BROOKEVILLE -- If President James Madison could come back to life and ride again the 25 miles from Washington to this tiny Montgomery County hamlet, he'd recognize it, much of it anyway.
But not for too much longer, according to residents, who say that unless state and county governments take decisive action soon, the ever-increasing traffic and development pressure will ruin an essentially intact, early-19th-century village.
It was in Brookeville, a peaceful, thriving Quaker farming and mill town, that President Madison joined other refugees seeking shelter as the invading British army ravaged Washington in 1814, burning the White House and the Capitol in the War of 1812.
His overnight stay on Aug. 26 at the home of Caleb Bentley, an acquaintance who had been the town's postmaster since 1802, gave Brookeville its claim to fame as an historical footnote: "Capital of the U.S. For One Day."
Sylvia Nash, a researcher at the nearby Sandy Spring Museum and an authority on Brookeville's history, said three-quarters of the houses in the romantic, tree-shaded town are at least a century old, and perhaps one-third of them were standing at the time of President Madison's visit.
Founded in 1794 and incorporated 100 years later, Brookeville displays architecture that ranges from the late 18th century through Federal to Victorian and on to a 1930s Sears prefabricated house. There are also a few more modern dwellings, but nothing recent.
The town now has 118 inhabitant and 45 houses, said Postmaster Wayne Harding, whose great-great-grandfather was a post-Civil War superintendent of Brookeville Academy, an early-19th-century boys school that now houses an American Legion hall.
The man credited with leading Brookeville's preservation movement is Richard S. Allan, president of the Town Commission, who has lived since 1980 in the elegant, white-painted Federal-style brick home where President Madison spent the night.
"We're stewards for the house and the town," said Mr. Allan, whose daughter Elisabeth, 4, has the front bedroom where the president is believed to have slept. "We have built a consensus for preservation, but we're struggling."
Mr. Allan said that the priorities are a bypass that would steer traffic away and keeping out new development.
One example of the latter, he said, is the battle the town is waging against Brookeville's largest landowner, who is trying to develop a tract behind his and Mr. Allan's houses in the heart of the town.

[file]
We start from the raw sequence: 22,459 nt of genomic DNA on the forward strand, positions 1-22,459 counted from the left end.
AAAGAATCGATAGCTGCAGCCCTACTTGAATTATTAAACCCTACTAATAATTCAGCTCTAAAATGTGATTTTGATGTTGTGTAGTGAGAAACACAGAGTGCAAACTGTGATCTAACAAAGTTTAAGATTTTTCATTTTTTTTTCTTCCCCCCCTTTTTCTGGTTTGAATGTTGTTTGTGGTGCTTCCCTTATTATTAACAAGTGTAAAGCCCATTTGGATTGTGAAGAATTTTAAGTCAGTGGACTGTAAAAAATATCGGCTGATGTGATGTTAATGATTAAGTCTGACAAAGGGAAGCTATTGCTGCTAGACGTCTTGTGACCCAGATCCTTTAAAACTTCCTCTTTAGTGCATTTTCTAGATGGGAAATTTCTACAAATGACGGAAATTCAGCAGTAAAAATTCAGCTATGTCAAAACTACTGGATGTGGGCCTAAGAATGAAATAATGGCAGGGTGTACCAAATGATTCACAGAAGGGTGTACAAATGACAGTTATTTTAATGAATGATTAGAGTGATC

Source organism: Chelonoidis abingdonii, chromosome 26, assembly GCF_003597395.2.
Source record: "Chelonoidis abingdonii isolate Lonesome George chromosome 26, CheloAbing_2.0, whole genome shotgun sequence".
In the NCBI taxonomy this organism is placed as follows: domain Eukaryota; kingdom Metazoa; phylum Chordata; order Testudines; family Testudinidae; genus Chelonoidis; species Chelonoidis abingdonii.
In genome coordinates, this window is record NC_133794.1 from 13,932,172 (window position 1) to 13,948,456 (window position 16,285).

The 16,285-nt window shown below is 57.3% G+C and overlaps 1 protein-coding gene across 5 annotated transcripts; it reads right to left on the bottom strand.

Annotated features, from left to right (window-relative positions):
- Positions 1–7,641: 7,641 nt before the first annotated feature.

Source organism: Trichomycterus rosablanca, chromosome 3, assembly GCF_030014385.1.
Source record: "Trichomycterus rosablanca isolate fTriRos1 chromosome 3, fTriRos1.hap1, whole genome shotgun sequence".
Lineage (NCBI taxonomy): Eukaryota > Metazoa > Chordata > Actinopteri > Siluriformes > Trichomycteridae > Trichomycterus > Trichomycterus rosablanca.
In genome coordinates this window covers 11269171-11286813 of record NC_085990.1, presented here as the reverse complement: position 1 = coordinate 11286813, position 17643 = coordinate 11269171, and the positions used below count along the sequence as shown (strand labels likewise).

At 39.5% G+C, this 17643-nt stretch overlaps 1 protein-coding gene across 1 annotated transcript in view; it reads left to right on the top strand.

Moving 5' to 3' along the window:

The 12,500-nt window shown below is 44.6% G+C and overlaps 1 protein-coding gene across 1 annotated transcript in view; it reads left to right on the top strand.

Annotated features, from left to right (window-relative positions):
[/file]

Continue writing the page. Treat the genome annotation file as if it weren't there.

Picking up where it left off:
Residents have fought the plans before the Town Commission, which enacted a subdivision ordinance, and before the Montgomery County Planning Board. So far, the landowner has scaled down his original six-home proposal to three houses and has agreed to sell 11 of his 16 acres to the county for a park along Ready Branch, the stream that forms Brookeville's northern boundary.
The issue must still go before the Montgomery County Historic Preservation Commission, which must approve any changes in the town.
"We're pretty confident we can win there," Mr. Allan said "We have a lot of people on our side because people are now very comfortable with preservation."
Because of development around the town, which it cannot control, Brookeville is very protective of preserving the existing community unchanged.
Its other problem is traffic. Brookeville lies on Route 97 -- Georgia Avenue -- the main road between the District of Columbia and Westminster. The highway narrows on the outskirts of town and comes to a "T" at Market and High streets, making a sharp turn.
Karen Montgomery, who lives a few houses away, says the turn is the cause of many accidents, and the traffic is causing long-term damage to the surrounding dwellings.
"Thousands of cars and trucks come through every day," she said. "They shake the old brick houses, and it damages them."
Two years ago the town installed 13 cast-iron replicas of period street lamps. The first one was hit within a week, and two others have also been damaged by vehicles, Mr. Allan said.
Until the turn of the 20th century, said Mrs. Nash, Brookeville was the thriving service hub for northeastern Montgomery County. It had two stores, two mills, a wagon-builder, a wheelwright, a blacksmith, a sawmill, a tanyard, a boys school and two physicians. Today it is strictly residential.
"Brookeville deserves preservation. It is one of the few intact towns left," Ms. Montgomery said, citing the condition and quality of the historic buildings.
Brookeville also was home to a number of families influential in the country's early years, including the Quaker Brookes -- for whom it is named -- and the Bentleys and Moores, who played a role in the creation of the U.S. Department of Agriculture.
Much of the preservation battle is focused on a bypass to carry traffic round the town. But unless the county's General Assembly delegation takes action, it will not happen, said Steve McHenry, who was until recently the State Highway Administration planner for the area.